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Recent data points to an alarming problem brewing in Vietnam. Air pollution is worsening, specifically in metropolitan areas such as Hanoi and Ho Chi Minh City. Worrying levels of harmful fumes and dangerous particles have locals and government officials scrambling to find a solution while keeping up with an increasing urban population.
Vietnam ranks among the 10 countries with the world’s worst air pollution. Figures indicate the main factors contributing to the severity of the problem are traffic emissions, industrial production, and construction. Vietnam relies heavily on coal to generate much of the country’s power and an additional 26 coal power plants are planned to be constructed after 2020. These factors are causing Hanoi and Ho Chi Minh City to be cloaked by a dangerously thick cloud of smog, choking locals and posing serious health risks.
Exposure to chronic air pollution can first cause irritation to the eyes and throat before leading to more serious illnesses such as asthma, cancer, and chronic lung diseases. The World Health Organization (WHO) reportedly states that 6/10 diseases with high morality rates in Vietnam are related to air pollution. Dangerous levels of fine particulate matter measuring 2.5 micrometers in diameter (PM 2.5) are found to be five times the acceptable level in Hanoi and twice the recommended level in Ho Chi Minh City. These tiny particles can burrow deep into the lungs and cause a range of severe health problems.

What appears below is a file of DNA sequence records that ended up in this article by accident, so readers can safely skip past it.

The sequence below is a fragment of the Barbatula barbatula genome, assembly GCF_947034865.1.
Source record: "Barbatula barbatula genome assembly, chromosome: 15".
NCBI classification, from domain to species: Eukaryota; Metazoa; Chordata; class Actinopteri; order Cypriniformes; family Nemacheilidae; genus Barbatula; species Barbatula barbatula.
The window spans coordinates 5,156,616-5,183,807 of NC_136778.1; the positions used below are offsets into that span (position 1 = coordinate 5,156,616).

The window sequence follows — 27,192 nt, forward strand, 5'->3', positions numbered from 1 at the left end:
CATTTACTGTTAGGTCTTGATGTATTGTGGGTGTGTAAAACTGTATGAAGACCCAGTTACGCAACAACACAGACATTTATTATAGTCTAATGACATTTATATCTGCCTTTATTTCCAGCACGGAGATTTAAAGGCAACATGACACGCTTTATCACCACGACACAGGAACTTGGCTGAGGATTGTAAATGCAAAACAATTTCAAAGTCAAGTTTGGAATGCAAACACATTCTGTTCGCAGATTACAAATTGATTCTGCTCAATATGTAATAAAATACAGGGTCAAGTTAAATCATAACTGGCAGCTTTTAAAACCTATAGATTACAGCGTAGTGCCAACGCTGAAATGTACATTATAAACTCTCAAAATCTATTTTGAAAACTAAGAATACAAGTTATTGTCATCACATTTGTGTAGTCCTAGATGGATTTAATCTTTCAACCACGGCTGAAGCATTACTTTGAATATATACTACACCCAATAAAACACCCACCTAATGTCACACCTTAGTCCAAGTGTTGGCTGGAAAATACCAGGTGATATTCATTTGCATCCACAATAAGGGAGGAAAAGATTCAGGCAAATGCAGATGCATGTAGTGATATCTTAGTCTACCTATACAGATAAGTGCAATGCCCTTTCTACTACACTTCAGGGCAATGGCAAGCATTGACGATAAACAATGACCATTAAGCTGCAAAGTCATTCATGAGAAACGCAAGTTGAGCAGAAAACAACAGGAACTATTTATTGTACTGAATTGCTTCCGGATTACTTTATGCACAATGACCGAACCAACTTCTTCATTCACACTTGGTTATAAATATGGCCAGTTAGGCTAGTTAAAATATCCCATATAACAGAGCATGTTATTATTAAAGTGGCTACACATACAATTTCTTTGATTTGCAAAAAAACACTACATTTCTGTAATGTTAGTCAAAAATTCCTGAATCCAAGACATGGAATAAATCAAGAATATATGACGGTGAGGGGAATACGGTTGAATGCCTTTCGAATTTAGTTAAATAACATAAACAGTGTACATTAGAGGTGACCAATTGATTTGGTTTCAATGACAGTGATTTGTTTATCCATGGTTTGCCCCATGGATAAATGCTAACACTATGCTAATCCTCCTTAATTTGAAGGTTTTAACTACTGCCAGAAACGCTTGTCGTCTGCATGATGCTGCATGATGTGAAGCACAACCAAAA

In an effort to stray from power generated by environmentally harmful coal, locals have been investing in rooftop solar panels in increasing numbers. Solar energy saves 50% or more on electricity costs and there is often a surplus of energy, in which case homeowners can earn credit on electricity bills. It is an effective solution and the installation costs are reasonable compared with the long-term environmental and financial benefits of abandoning coal-generated power. The government is also accelerating the development of solar power plants to meet increasing domestic demand for power; solar power currently accounts for 0.01% of total power generated in Vietnam, but the government plans to increase it to 20% by 2050.
However, the bulk of the issue remains with the millions of cars and motorbikes crowding the narrow streets of Hanoi and Ho Chi Minh City. Traffic emissions in Vietnam account for up to 85% of total carbon monoxide emissions. Subway construction is well underway in both cities as the government struggles to meet the demand for public transportation. Old buses spurt black smoke as they careen through the streets, prompting officials to call for replacing them with new ones that use cleaner fuel. There has also been a push to enforce emission standards among cars and motorbikes; however, certification for emission standards is expensive and this has led to fake certifications and bribes given in exchange for an emissions certificate.
In 2017, the majority of Hanoi People’s Council voted to implement a motorcycle ban by 2030. Motorbikes will be banned in downtown areas and limited in districts with sufficient public transport.
As higher populations flock to urban centers, cities struggle to meet the demand for safe and effective public transportation while air quality deteriorates. The first subway line in Hanoi is expected to open later this year while the first Ho Chi Minh City line won’t open until 2020; it will be decades before public transport can successfully alleviate congestion and mitigate emissions.
The emerging demand for solar power will hopefully prompt nationwide interest in renewable energy sources, but unless the proposed coal plants are cut and public transport removes a high number of motorbikes and cars off the streets, Vietnam’s air pollution problem will continue to get worse.